I am partisan to a democracy which works, yes. If you had a leadership with 20% of the vote, such as what the Tea Party pretends to have (seeing as you've decided I ought to be partisan), then you must compromise heavily with other parties, which is also known as "negotiation", to represent all of those who voted. Then, all other members of Parliament (note by severe apathy for US Politics, so I'm not referring to it again) would compromise and negotiate, and find a solution to best represent their interests. This is called "politics". The Tea Party are not politicians; they are obstructors and children playing with people's lives and jobs by seriously preferring revolution over any move reaffirming or going further to the not-100%-right.

I don't know where what I said above had partisanship (not in this post but my previous one) seeing as I did not refer to any nation at all because of my severe apathy to US Politics, but please don't randomly call be some form of bias and then leave it alone with no evidence or reasoning. It is childish.
Give a man a fish, he'll eat for a day. Teach him how to be Gay, he'll positively influence the GDP.

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DanT
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9/30/2013 7:58:25 PM
Posted: 3 years ago
At 9/30/2013 7:47:32 PM, 000ike wrote:
At 9/30/2013 7:31:11 PM, DanT wrote:
At 9/30/2013 5:57:06 PM, 000ike wrote:
So, out of curiosity, I want to know what DDO thinks of the Republican strategy for holding Obama's landmark legislation in abeyance - and I think it fair to mention that this law has been legitimized by all 3 branches of government as well as the U.S electorate.

So the authority of government is legitimized by the opinion of the government? Interesting, I always thought the authority of government was legitimized by the government's constitution, and the people who the government body represents.

The legitimate authority of a Government is limited by its constitution (written or unwritten), and further limited by the people. Any power grab that goes beyond those limitations is illegitimate.

Someone didn't read my preface.

Actually I did. I am just pointing out a major error in your opinion.
"Chemical weapons are no different than any other types of weapons."~Lordknukle
DanT
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9/30/2013 8:02:29 PM
Posted: 3 years ago
At 9/30/2013 5:57:06 PM, 000ike wrote:
Let me preface this with a small restriction: If you know you are a conservative or [progressive] sheep whose opinions express no thoughtful analysis of the conflict at hand, please refrain from forwarding an opinion.


Just so you know, I hate hypocrites.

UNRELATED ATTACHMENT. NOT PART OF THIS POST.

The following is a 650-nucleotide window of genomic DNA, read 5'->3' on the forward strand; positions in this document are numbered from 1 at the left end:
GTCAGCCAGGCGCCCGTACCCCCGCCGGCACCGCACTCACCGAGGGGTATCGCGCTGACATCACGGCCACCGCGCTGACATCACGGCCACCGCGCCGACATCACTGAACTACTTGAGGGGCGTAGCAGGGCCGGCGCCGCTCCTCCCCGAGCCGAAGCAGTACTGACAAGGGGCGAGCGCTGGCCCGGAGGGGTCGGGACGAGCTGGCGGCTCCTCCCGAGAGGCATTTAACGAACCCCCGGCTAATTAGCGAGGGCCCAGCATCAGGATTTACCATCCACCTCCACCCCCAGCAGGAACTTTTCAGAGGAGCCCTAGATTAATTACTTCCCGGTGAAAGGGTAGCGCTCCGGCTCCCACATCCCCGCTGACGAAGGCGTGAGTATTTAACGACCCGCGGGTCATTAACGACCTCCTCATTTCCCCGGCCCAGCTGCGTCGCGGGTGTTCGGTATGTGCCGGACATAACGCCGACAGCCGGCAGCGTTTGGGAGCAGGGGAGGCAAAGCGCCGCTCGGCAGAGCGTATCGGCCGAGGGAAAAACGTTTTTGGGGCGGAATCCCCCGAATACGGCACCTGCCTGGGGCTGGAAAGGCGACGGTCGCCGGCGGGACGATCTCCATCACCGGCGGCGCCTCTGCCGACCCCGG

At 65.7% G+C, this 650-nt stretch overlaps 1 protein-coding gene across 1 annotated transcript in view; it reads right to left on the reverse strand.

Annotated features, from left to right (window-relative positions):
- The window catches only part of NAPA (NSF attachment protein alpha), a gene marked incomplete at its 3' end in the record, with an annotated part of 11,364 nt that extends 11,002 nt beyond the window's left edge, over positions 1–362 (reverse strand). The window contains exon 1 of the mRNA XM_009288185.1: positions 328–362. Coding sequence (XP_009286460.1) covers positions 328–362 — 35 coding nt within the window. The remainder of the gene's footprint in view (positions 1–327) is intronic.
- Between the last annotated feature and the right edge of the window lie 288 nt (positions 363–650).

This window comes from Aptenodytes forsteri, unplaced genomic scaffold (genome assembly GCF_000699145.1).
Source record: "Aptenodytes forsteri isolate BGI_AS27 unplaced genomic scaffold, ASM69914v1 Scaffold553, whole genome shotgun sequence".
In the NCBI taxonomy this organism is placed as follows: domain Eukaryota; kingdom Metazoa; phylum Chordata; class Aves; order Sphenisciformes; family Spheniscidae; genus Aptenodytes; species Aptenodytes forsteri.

"Chemical weapons are no different than any other types of weapons."~Lordknukle
Nidhogg
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9/30/2013 8:05:55 PM
Posted: 3 years ago
This whole incident just makes me want to Falcon Kick congress in their collective genitalia. I mean really, congress is bickering like 12 year olds.
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1Historygenius
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9/30/2013 8:39:17 PM
Posted: 3 years ago
Senate rejects budget!
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TheHitchslap
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9/30/2013 9:14:06 PM
Posted: 3 years ago
At 9/30/2013 5:57:06 PM, 000ike wrote:
Let me preface this with a small restriction: If you know you are a conservative or liberal sheep whose opinions express no thoughtful analysis of the conflict at hand, please refrain from forwarding an opinion.

So, out of curiosity, I want to know what DDO thinks of the Republican strategy for holding Obama's landmark legislation in abeyance - and I think it fair to mention that this law has been legitimized by all 3 branches of government as well as the U.S electorate. What I want you to consider, regardless of your opinion of Obamacare, is whether or not the actions taken by the GOP were improper or disrespectful of the legislative process.

1. If the government does shut down, who or what is most at fault?

2. Even if Obamacare is a failure, in whatever manner that failure may come about, wouldn't Democrats pay the price? Why not just let it take its course?

...so ... you're not allowed to espouse your opinion. GOT IT!

Anyways ..

I think that this is a bad idea .. for Republicans. Mark my words, I'm guessing that if they do manage to get this shut-down, the general populace will not be happy with them. The question isn't if Obamacare is going to be around or not anymore, the question now is, is the state justified in freezing/stopping money from going to other people whom got it through legal means. I think you'll find that's going to be a massive NO, and the last time a government shut-down happened was in 96 under the Clinton administration prior to election time. They got burnt on that one too.

Look folks, as far as I'm concerned, even if it does get passed in the Senate (which it will not) the President will veto it. It would hurt his party not too, otherwise he is to blame as well for this mess. Besides, if he does veto it, it would be very unlikely that other members of his own party are going to 1) betray him and 2) gain enough support for a super-majority and counter the President.